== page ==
roky top

Richard O’Brien’s Rocky Horror Show

The New Alexandra Theatre

*****

LET’S start with a few adjectives. Sexy, outrageous, kinky, risqué, colourful and daring and that’s just the audience.

Richard O Brien’s 43-year-old Rock Musical about the salacious goings on at a gothic castle seems to have achieved a well rehearsed cult status now, where the audience are as much about the show as the performers on stage.

With the advent of the audience participation beginning as far back as the seventies, the public ad libs to the script are now so well catered for, that timely pauses in the on stage dialogue allow for them to be called out and reacted to.

It’s a little disconcerting if you are seeing the production for the first time to accept the interruptions, but the Rocky audience are a faithful bunch and I would wager that most people would have seen the show at least twice if the timing of the heckles were anything to go by.

O’Brien’s vision of a sexy sc-fi B movie has certainly grown into blockbuster professionalism, with some great lighting effects, a slick well produced live band under the direction of Ben Van Tienen that also sounded great, with sound by Gareth Owen. It all feels sounds and looks expensive and the cast deliver performances to match.

The staging and costumes keep faithful to the original stage production but the inclusion of a celluloid type backdrop not only serves the B Movies genre, but also suggests that there is some effort to reflect the polish of the film version in which Tim Curry, a member of the original cast, starred.

Liam Tamnes, glamorous high heeled Dr Frank-N-Furter was also in the original mould and his broad shoulders and powerful vocals proved he was a sweet but strong transvestite. The effective long legs of Kay Murphy as Magenta were suitably evident as was her voice when doubling also as the Usherette. Steve Punt of Radio four fame worked the narrator slot and his anticipation of the audience heckles was timely but not as off the cuff or as playful as would have been expected.  

Janet was played by Haley Flaherty who brought her vast musical theatre experience to bear whilst her boyfriend Brad was played by Richard Meek. Meek especially has a great singing voice and had several opportunities to show it in the ballads.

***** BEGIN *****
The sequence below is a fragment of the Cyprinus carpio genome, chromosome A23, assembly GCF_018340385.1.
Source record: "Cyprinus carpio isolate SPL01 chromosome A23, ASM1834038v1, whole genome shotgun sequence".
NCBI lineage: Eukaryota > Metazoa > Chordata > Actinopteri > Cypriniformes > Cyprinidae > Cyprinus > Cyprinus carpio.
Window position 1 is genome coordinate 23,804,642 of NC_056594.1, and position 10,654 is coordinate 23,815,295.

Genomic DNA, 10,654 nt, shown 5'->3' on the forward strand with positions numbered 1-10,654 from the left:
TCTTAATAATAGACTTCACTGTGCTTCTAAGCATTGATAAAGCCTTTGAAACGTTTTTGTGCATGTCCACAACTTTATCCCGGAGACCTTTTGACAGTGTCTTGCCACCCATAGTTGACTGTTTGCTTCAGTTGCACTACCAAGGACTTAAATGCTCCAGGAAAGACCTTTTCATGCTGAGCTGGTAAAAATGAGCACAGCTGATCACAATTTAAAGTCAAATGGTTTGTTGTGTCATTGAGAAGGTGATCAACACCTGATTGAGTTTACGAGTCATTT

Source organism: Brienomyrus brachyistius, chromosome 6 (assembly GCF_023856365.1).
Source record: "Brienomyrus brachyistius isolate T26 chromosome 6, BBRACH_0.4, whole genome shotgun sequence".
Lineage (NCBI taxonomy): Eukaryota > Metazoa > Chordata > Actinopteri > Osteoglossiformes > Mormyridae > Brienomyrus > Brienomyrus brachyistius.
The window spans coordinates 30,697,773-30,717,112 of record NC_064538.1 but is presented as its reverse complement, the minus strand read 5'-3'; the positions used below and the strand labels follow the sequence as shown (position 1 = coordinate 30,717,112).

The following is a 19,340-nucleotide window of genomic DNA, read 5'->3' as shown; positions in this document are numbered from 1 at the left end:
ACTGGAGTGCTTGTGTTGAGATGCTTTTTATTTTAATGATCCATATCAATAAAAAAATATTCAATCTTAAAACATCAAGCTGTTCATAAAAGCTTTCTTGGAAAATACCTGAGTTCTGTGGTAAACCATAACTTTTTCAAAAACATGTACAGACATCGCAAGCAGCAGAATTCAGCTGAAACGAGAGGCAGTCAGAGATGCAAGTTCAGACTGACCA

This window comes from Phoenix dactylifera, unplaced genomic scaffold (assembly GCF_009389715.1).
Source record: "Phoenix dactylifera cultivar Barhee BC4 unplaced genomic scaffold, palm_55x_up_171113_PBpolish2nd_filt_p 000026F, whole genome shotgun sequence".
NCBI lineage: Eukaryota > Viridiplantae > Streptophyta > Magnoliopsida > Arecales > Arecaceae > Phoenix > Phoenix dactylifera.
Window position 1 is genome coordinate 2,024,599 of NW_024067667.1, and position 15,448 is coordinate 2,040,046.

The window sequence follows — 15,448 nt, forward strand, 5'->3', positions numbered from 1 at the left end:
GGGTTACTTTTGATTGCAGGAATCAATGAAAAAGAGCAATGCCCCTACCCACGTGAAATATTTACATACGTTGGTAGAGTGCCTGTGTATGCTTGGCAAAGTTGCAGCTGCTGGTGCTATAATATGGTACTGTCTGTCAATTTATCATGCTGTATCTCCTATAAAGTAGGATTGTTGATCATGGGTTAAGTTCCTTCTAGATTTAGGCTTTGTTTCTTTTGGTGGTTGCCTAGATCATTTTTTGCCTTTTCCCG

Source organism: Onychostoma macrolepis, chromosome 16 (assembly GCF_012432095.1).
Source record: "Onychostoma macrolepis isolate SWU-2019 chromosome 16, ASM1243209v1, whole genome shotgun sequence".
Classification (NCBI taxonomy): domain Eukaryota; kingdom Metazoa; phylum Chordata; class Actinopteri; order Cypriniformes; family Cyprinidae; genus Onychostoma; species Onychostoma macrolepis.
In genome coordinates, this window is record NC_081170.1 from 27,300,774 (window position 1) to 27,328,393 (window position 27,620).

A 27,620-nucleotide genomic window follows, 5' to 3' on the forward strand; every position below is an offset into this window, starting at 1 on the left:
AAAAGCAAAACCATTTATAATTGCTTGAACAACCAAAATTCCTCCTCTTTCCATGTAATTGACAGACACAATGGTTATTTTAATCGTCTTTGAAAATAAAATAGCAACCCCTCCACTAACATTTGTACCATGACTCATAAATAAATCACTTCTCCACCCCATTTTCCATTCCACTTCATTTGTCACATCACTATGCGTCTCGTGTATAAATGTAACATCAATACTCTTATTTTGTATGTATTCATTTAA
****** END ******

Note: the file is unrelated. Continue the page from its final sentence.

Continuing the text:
Kristian Lavercombe played Riff Raff with a suitable amount of sleaze and Sophie Linder Lee was the fireball of energy Columbia. The male eye candy of Rocky comes in the perfect body of Dominic Anderson who must live in the gym and Paul Cattermole returns to his first musical role since his S Club 7 singing days as Eddie and Dr Scott.

With the likes of Beyonce, Lady GaGa and other pop artistes taking their on stage dress code to the risqué extremes, Rocky Horror is hardly shocking by comparison. It remains a fun escapist evening for those wanting a fantasy night out whilst being able to return to the safety of a straight normal life the following day. In 40 years our acceptance of the alternate lifestyle is practically complete but the phenomenon that is The Rocky Horror Show look set to continue and evolve. This production is fresh but more polished than perverted and the fans will be looking for even more extremes in the future and that will surely keep this monster alive and kicking. To 15-10-16

Jeff Grant

10-10-16

 

And through the time warp . . .

****

THIS is the rock ‘n’ roll musical which has developed a cult following over the past 40 years, and the audience play a major part in the fun.

If you sit anywhere near the front few rows of the stalls it’s like being in the show, with members of the audience, many dressed similar to the cast – basques, fishnet stockings (men too) and wigs - exchanging extremely rude comments with the narrator.

It must be a severe shock to any innocent theatre-goers seeing this show for the first time, with sexual barbs flying from all directions, but the format is pretty well known and the fans love it.

Steve Punt plays the Narrator superbly, clearly enjoying his jousts with the audience, and if the action on stage wasn’t naughty enough, even Donald Trump gets a mention in this particular production.

Richard Meek and Haley Flaherty are in great form – literally – as the squeaky clean sweethearts whose car blows a tyre during a heavy rainstorm and they unfortunately call at an eerie castle nearby looking for help.

Instead they find themselves in the clutches of randy transvestite Frank-N-Furter, an apparently mad scientist who turns out to be an alien who takes advantage of both of them in an extraordinary double bed scene which is the most shocking part of the show.

Liam Tamne, who plays the whip-cracking transvestite, lacks some of the menace and madness delivered by some actors I have seen in the role, but he is still convincing enough at the crucial times in his clashes with the weirdos in his castle . . . not to mention the steamy clinches between the sheets with the extremely surprised Brad and Janet.

Directed by Christopher Luscombe, Richard O’Brien’s Rocky Horror Show gets the customers on their feet with the Time Warp, well played by the excellent band directed by Ben Van Tienen.

Paul Marston

Index page Alex Reviews A-Z Reviews by Theatre